The 6th of June 2018 marked a very special date in Sera, Northern Kenya as the Sera Conservancy Community welcomed the return of the much-loved black rhino calf, ‘Loijupu’. Loijupu was found by Sera Rangers 16 months ago in the 25,650 acres-large, community-owned rhino sanctuary that lies within Sera Community Conservancy, having been abandoned by his mother ‘Nairenyu’ on account of her being startled by something only a few hours after giving birth, running away in fright. (Image: Reteti carers bidding farewell to Loijupu. Credit: NRT)
When the mother didn’t return, Loijupu was taken in by Reteti Elephant Sanctuary where he has been looked after by the incredibly dedicated team of vets and keepers for almost a year and a half with round-the-clock monitoring and careful handling of all the sensitive elements that come with raising a new-born rhino calf. Thanks to their expert care,Loijupu has grown into a fine specimen, enabling him to overcome his ordeal. When his wild instincts started to become apparent, all experts involved agreed it was time for Loijupu to follow his calling and continue his path back to paradise – the Sera Wild – which he calls home. (Image: Loijupu when rescued as a newborn. Credit: NRT)
With the incredible joint efforts of Reteti Elephant Sanctuary, Kenya Wildlife Service and Northern Rangelands Trust, Loijupu returned to Sera with a team of Samburu rangers welcoming him home after hours of patiently luring him into his transportation crate, adamant he was not to be sedated during the experience. The successful operation team was led by led by Dr. Mathew Mutinda from the Kenya Wildlife Service. Sera Community Conservancy Manager Reuben Lendira says “The return of Loijupu is an increase in wildlife numbers and it is not only highly beneficial to the biodiversity of the ecosystem but also a boost to community conservation efforts, It is also leading to community empowerment through continued tourism.” (Image: Loijupu back on Sera-land after 16 months. Credit: NRT)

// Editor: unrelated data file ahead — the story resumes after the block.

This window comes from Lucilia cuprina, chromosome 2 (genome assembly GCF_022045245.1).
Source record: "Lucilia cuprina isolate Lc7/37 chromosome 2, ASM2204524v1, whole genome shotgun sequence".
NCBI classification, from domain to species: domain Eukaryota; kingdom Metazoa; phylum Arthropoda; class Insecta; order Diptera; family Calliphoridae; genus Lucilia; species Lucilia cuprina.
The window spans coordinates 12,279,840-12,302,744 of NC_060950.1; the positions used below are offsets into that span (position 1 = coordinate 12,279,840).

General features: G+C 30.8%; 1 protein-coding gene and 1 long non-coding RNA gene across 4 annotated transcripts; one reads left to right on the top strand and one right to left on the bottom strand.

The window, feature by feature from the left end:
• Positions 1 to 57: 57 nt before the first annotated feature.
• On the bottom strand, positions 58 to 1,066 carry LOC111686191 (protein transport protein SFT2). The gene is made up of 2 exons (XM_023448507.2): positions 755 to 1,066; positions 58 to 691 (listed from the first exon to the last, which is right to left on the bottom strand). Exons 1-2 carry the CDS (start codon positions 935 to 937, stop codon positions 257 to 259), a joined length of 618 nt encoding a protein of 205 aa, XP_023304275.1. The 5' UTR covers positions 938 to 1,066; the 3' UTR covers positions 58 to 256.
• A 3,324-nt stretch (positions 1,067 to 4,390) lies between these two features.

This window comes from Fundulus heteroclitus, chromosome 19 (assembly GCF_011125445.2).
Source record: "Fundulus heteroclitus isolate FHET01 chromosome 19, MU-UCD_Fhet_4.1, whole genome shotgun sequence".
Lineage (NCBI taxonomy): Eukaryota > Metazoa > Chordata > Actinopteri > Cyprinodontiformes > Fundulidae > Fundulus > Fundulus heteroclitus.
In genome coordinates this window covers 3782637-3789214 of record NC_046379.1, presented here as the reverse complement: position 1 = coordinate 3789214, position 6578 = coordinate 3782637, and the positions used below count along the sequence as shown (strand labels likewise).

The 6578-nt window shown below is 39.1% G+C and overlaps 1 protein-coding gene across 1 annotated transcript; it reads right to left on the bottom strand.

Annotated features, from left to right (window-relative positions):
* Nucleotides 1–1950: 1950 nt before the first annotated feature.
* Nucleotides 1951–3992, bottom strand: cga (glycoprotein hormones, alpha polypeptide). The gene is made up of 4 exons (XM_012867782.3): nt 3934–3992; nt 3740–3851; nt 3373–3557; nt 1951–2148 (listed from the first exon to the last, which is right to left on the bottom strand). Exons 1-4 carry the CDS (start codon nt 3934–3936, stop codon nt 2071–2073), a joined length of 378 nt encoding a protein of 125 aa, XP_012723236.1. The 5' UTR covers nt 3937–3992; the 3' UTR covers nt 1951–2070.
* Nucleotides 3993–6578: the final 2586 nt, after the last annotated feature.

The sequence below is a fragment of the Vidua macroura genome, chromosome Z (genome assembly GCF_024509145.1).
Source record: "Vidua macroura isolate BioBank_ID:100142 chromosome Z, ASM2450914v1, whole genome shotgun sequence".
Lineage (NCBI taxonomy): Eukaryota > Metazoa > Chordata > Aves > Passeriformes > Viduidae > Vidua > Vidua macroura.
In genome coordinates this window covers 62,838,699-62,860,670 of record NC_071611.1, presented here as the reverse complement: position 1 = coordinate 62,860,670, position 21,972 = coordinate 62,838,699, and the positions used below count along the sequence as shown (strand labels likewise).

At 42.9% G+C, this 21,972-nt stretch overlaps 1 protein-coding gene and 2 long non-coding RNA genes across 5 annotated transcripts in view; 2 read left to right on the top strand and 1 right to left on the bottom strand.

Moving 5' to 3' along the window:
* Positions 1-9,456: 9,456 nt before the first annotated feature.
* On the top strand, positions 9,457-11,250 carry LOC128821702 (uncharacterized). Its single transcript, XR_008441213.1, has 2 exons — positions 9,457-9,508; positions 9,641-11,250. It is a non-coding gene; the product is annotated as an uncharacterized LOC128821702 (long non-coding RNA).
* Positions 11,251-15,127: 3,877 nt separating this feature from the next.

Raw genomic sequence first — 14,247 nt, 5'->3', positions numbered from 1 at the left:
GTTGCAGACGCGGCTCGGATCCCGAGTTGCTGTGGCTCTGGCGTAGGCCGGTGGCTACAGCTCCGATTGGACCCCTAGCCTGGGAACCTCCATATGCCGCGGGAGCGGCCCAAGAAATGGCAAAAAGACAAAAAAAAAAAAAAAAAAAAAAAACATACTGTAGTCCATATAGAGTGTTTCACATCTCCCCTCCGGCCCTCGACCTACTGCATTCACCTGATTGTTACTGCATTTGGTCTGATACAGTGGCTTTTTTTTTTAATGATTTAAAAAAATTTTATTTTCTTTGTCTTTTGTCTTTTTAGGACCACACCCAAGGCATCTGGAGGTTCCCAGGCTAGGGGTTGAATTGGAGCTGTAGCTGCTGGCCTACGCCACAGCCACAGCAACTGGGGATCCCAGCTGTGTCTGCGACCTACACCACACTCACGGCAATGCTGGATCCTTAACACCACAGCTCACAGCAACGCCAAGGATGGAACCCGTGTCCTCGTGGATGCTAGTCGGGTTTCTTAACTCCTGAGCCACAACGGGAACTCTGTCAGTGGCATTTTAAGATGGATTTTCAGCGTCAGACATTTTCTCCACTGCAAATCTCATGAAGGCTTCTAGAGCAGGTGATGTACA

We are sure that Loijupu will lead a fulfilled and wonderful lifealongside his relatives and companions. Being one of the first rhinos born at Sera Community Conservancy, Loijupu will go down in the history books and his survival throughout the ordeal is a blessing. Nairenyu, his mother was one of ten black rhinos translocated from Lewa Wildlife Conservancy and we hope in the future there may be a possibility of these two to reunite.
What an exceptional effort from all involved executing a hugely successful rehabilitation, ensuring Loijupu his second chance at life. We are so grateful to all those who continue to sacrifice it all for the ongoing protection of our wildlife. (Image: Loijupu checking out his territory. Credit: NRT)
At Saruni Rhino, we are thrilled to have him back! Across the period of a year, Loijupu will slowly be re-integrated into the wild making the total population of rhino at 13 at the first ever community-owned rhino sanctuary with which Saruni has partnered in creating revenue through tourism in order to facilitate these remarkable conservation efforts– offering guests an amazing walking safari that provides a uniquely thrilling adventure, but also allows our guests to actively contribute to the protection of this iconic species. Guests are able to track these rhino on-foot with an expert Saruni guide and a highly-trained Sera Community Conservancy ranger, equipped with a transmitter correlating to the GPS whereabouts of the rhino throughout the sanctuary. (Image: Loijupu cooling down with this monitors. Credit: NRT)
Sera Community Conservancy in Samburu forms part of a large rangeland belonging to three main pastoralist tribes of North Kenya. In the past, these tribes have had many ethnic conflicts through increased pressure on natural resources and grazing land for their cattle in the harsh terrain. These tribes manage and protect the eco-system that consists of a mighty 839,000 acres. The conservancy proved to unite these tribes to such a success that May 2015 saw the opening of Sera Rhino Sanctuary. The rhino sanctuary forms a sanctuary within the conservancy forms 25,650 acres of fenced and monitored land for wildlife. This remarkable event made headlines becoming the first community conservancy in East Africa to own and operate a sanctuary dedicated to the conservation of the critically endangered black rhino, seeing the first rhino returning to Northern Kenya in over 40 years.